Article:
FIA president Jean Todt aims to make sure that Le Mans and Formula 1 don’t fall on the same weekend in 2021.
As it turns out this year Le Mans is happening on a rare free weekend for Formula 1 between the Tuscan Grand Prix and Russian Grand Prix.
However, with the original schedule that wasn’t going to be the case.
Instead Le Mans was initially going to clash with Formula 1’s Canadian Grand Prix from 12-14 June.
But due to the global pandemic the 24 Hours of Le Mans race was delayed and instead took place from 19-20 September, while the Canadian Grand Prix was cancelled all together.
In 2021 Le Mans will feature on a shortened six-race calendar for the World Endurance Championship, and Todt hopes to avoid a clash with a Formula 1 race weekend.
But, he said that can’t be guaranteed.
“Clearly, we will do as much as we can to avoid a clash between WEC and Formula One,” Todt said in a Zoom news conference, as quoted by Eurosport.
“But of course it can also depend where Formula One will be located because the time zone has some importance. So we will do the best effort but that’s the maximum I can tell you.”
Mugello, you did not disappoint 🤯
— Formula 1 (@F1) September 13, 2020
Formula 1 had scheduled a record 22-race calendar for 2020 before those plans had to be shelved, and CEO of the Formula One Group Chase Carey has already said that he hopes to have a near-normal calendar again for 2021.
“We haven’t announced 2021 just because the focus is on 2020,” Carey told Wall Street analysts. “But we’re pretty close to finalising 2021.
“We’ve got a couple agreements to complete, where we have the business terms agreed, and we’ve got to paper it.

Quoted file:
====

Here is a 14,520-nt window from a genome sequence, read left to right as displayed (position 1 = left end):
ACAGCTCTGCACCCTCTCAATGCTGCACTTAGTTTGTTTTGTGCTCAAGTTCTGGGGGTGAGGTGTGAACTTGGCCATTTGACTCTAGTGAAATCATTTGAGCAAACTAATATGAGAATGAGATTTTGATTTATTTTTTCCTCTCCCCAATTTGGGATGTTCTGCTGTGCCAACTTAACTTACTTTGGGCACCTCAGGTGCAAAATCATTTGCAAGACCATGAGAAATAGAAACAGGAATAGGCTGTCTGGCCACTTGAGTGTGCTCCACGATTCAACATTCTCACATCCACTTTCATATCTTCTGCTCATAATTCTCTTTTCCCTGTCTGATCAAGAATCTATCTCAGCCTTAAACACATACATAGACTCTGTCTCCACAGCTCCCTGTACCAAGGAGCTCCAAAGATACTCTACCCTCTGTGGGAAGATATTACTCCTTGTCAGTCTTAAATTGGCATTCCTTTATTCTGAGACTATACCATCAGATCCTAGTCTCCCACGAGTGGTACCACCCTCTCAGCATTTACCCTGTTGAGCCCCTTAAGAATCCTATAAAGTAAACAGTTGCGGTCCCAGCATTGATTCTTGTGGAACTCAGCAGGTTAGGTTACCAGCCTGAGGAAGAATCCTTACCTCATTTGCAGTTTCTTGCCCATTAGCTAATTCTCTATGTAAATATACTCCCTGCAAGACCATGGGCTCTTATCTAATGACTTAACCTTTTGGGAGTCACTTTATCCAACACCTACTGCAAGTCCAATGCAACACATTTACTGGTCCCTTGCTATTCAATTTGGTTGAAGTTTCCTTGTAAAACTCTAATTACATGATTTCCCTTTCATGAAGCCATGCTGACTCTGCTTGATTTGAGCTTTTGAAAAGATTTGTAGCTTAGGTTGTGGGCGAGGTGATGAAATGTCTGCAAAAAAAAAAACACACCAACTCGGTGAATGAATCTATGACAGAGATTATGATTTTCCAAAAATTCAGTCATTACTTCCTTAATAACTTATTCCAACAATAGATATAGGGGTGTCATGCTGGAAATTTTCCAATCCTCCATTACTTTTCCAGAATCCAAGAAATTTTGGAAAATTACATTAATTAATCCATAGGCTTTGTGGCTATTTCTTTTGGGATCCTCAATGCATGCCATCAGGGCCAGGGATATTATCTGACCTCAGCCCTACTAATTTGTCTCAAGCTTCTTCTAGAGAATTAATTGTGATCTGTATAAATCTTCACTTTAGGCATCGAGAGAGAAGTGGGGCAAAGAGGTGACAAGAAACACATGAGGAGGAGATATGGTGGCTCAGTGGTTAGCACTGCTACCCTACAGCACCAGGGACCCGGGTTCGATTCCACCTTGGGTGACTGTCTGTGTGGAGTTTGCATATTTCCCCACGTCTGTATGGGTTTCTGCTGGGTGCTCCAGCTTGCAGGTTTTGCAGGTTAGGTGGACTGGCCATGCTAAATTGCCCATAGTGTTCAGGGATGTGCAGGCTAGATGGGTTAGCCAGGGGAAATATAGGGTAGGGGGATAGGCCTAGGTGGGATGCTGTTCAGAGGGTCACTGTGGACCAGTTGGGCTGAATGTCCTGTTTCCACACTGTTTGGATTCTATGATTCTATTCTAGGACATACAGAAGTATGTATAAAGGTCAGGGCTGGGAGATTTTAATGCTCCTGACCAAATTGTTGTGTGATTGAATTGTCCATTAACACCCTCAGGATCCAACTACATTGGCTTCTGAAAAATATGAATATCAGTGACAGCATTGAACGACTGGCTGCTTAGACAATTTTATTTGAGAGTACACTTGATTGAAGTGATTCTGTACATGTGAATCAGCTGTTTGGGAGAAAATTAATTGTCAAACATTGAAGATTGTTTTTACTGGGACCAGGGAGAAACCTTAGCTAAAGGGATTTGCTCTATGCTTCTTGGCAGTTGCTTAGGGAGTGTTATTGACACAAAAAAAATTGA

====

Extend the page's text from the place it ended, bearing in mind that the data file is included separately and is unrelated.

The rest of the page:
“There’s been no impact on that. Those are obviously discussions that would have begun well before the virus, and it’s certainly not had any negative impact.
“And I think in some ways, it is the importance of getting back to the world as we know it and re-energising the conversation and interest, we’ve not seen any negative, given our calendar for 2021.
“We are planning a 2021 season that looks pretty much like what we would have expected it to look like at the beginning of this year.
“And then, obviously, we qualify that with we don’t have any better visibility than anybody else as to what this virus is going to look like as we go forward.
“I do think one has to realise that we’re about five months into the virus, and our season in March would be still seven months away. So there’s a long time, and conversations on vaccines and treatments and testing and the like will obviously continue to evolve.
“We also obviously race in 22 countries, so we deal with a much bigger mixed bag of issues throughout this, but we are planning on 2021 that looks like what we would expect, which probably will be a 22-race calendar.”